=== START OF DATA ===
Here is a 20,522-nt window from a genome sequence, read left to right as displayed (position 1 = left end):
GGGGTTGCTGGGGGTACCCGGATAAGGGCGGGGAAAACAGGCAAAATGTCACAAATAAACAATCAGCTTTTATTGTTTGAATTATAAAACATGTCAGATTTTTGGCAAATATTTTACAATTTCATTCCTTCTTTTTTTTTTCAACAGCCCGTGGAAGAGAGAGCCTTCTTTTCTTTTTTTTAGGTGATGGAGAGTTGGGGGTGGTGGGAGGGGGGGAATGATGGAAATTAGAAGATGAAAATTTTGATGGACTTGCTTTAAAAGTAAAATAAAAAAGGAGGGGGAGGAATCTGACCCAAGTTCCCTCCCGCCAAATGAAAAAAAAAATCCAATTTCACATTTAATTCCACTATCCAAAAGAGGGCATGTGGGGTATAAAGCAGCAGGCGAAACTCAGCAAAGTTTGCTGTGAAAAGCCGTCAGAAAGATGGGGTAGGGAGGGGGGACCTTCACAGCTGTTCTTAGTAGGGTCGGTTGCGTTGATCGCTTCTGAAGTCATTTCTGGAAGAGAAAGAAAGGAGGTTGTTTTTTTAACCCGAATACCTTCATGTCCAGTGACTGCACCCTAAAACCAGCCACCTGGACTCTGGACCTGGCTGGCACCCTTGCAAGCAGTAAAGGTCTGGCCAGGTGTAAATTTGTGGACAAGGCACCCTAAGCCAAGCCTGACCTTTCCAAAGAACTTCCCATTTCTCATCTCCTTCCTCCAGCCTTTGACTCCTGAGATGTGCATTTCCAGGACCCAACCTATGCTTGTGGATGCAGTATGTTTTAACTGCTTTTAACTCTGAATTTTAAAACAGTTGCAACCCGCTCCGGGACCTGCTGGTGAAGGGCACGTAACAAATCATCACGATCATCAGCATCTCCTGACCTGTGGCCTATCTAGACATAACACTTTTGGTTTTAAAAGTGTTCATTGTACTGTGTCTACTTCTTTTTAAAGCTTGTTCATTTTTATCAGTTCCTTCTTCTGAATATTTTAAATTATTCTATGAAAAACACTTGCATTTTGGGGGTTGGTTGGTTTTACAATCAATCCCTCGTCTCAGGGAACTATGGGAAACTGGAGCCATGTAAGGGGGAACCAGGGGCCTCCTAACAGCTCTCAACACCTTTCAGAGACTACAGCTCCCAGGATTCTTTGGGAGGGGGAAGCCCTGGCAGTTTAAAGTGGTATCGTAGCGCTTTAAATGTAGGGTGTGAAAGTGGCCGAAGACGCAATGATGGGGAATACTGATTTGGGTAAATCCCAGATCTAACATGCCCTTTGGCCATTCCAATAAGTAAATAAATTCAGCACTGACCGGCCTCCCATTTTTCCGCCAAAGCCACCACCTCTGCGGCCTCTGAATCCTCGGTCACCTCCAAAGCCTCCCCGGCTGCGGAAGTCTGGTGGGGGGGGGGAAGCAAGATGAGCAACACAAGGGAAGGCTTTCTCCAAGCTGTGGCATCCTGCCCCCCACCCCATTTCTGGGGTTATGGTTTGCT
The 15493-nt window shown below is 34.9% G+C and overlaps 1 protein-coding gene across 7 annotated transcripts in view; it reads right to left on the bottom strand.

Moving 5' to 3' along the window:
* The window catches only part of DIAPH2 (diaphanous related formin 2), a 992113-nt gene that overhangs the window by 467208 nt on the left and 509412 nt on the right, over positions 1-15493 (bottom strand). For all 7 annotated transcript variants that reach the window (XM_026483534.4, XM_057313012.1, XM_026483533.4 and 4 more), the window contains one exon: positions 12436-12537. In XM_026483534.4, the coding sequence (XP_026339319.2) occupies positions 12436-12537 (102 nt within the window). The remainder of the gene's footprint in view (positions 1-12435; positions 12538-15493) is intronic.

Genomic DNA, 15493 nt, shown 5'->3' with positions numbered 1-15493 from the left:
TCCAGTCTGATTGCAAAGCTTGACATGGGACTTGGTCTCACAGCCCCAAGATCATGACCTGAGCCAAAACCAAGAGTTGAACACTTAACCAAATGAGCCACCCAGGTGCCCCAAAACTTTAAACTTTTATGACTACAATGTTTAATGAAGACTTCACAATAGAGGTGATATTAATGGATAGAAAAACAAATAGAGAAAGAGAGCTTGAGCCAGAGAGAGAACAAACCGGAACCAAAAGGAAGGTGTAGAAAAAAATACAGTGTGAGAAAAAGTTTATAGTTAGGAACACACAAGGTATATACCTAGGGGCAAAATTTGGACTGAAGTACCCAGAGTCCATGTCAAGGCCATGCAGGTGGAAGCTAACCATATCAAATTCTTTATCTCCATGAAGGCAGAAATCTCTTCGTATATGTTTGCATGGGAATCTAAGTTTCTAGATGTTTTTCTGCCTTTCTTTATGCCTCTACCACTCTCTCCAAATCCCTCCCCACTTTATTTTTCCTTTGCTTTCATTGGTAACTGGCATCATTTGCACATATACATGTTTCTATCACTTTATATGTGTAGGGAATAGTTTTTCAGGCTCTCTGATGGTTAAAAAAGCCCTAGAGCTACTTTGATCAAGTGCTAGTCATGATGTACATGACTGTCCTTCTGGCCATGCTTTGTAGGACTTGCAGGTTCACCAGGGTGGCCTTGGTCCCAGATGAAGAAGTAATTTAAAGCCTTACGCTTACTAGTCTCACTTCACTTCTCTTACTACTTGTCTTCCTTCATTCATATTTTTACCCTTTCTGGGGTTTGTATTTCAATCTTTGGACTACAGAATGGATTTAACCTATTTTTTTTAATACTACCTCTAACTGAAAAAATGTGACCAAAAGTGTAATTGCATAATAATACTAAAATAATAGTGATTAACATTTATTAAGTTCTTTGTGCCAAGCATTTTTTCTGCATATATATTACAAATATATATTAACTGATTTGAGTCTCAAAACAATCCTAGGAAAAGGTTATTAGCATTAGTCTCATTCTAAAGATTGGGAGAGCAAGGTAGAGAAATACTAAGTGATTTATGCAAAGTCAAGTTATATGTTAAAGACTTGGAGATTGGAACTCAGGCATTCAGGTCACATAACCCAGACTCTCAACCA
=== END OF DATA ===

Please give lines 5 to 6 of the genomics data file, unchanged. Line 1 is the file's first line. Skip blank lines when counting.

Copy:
* The window catches only part of DIAPH2 (diaphanous related formin 2), a 992113-nt gene that overhangs the window by 467208 nt on the left and 509412 nt on the right, over positions 1-15493 (bottom strand). For all 7 annotated transcript variants that reach the window (XM_026483534.4, XM_057313012.1, XM_026483533.4 and 4 more), the window contains one exon: positions 12436-12537. In XM_026483534.4, the coding sequence (XP_026339319.2) occupies positions 12436-12537 (102 nt within the window). The remainder of the gene's footprint in view (positions 1-12435; positions 12538-15493) is intronic.

Genomic DNA, 15493 nt, shown 5'->3' with positions numbered 1-15493 from the left: